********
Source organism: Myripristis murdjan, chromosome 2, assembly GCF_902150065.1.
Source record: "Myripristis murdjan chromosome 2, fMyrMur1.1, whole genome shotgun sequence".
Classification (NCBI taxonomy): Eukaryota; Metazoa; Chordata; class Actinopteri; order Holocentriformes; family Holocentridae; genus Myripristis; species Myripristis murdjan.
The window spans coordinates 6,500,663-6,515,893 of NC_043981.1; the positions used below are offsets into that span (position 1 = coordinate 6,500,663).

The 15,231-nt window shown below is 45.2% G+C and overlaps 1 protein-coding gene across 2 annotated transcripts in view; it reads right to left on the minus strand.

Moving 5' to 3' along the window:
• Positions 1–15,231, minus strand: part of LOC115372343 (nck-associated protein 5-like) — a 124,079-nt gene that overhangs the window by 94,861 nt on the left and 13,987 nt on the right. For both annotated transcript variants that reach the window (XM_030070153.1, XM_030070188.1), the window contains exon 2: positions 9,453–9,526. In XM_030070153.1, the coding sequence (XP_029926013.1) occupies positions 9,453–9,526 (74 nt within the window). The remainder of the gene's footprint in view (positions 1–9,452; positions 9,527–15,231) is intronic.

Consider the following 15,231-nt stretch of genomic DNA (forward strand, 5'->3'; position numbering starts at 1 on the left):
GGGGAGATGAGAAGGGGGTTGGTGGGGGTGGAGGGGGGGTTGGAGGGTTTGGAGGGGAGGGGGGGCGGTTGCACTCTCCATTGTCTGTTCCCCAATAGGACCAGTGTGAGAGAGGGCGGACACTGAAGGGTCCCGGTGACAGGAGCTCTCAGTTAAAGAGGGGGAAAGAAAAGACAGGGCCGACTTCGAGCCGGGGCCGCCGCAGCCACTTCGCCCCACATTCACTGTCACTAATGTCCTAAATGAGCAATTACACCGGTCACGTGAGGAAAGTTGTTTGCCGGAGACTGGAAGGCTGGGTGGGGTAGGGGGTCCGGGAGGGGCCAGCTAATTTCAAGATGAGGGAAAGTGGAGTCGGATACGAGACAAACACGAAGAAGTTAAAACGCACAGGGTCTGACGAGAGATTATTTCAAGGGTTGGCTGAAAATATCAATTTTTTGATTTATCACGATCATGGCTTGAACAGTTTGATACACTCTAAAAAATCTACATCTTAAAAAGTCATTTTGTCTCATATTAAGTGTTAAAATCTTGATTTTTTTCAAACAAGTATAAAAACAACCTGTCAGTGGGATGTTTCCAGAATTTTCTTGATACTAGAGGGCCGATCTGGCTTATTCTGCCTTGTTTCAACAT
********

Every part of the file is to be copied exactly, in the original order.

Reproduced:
Source organism: Myripristis murdjan, chromosome 2, assembly GCF_902150065.1.
Source record: "Myripristis murdjan chromosome 2, fMyrMur1.1, whole genome shotgun sequence".
Classification (NCBI taxonomy): Eukaryota; Metazoa; Chordata; class Actinopteri; order Holocentriformes; family Holocentridae; genus Myripristis; species Myripristis murdjan.
The window spans coordinates 6,500,663-6,515,893 of NC_043981.1; the positions used below are offsets into that span (position 1 = coordinate 6,500,663).

The 15,231-nt window shown below is 45.2% G+C and overlaps 1 protein-coding gene across 2 annotated transcripts in view; it reads right to left on the minus strand.

Moving 5' to 3' along the window:
• Positions 1–15,231, minus strand: part of LOC115372343 (nck-associated protein 5-like) — a 124,079-nt gene that overhangs the window by 94,861 nt on the left and 13,987 nt on the right. For both annotated transcript variants that reach the window (XM_030070153.1, XM_030070188.1), the window contains exon 2: positions 9,453–9,526. In XM_030070153.1, the coding sequence (XP_029926013.1) occupies positions 9,453–9,526 (74 nt within the window). The remainder of the gene's footprint in view (positions 1–9,452; positions 9,527–15,231) is intronic.

Consider the following 15,231-nt stretch of genomic DNA (forward strand, 5'->3'; position numbering starts at 1 on the left):
GGGGAGATGAGAAGGGGGTTGGTGGGGGTGGAGGGGGGGTTGGAGGGTTTGGAGGGGAGGGGGGGCGGTTGCACTCTCCATTGTCTGTTCCCCAATAGGACCAGTGTGAGAGAGGGCGGACACTGAAGGGTCCCGGTGACAGGAGCTCTCAGTTAAAGAGGGGGAAAGAAAAGACAGGGCCGACTTCGAGCCGGGGCCGCCGCAGCCACTTCGCCCCACATTCACTGTCACTAATGTCCTAAATGAGCAATTACACCGGTCACGTGAGGAAAGTTGTTTGCCGGAGACTGGAAGGCTGGGTGGGGTAGGGGGTCCGGGAGGGGCCAGCTAATTTCAAGATGAGGGAAAGTGGAGTCGGATACGAGACAAACACGAAGAAGTTAAAACGCACAGGGTCTGACGAGAGATTATTTCAAGGGTTGGCTGAAAATATCAATTTTTTGATTTATCACGATCATGGCTTGAACAGTTTGATACACTCTAAAAAATCTACATCTTAAAAAGTCATTTTGTCTCATATTAAGTGTTAAAATCTTGATTTTTTTCAAACAAGTATAAAAACAACCTGTCAGTGGGATGTTTCCAGAATTTTCTTGATACTAGAGGGCCGATCTGGCTTATTCTGCCTTGTTTCAACAT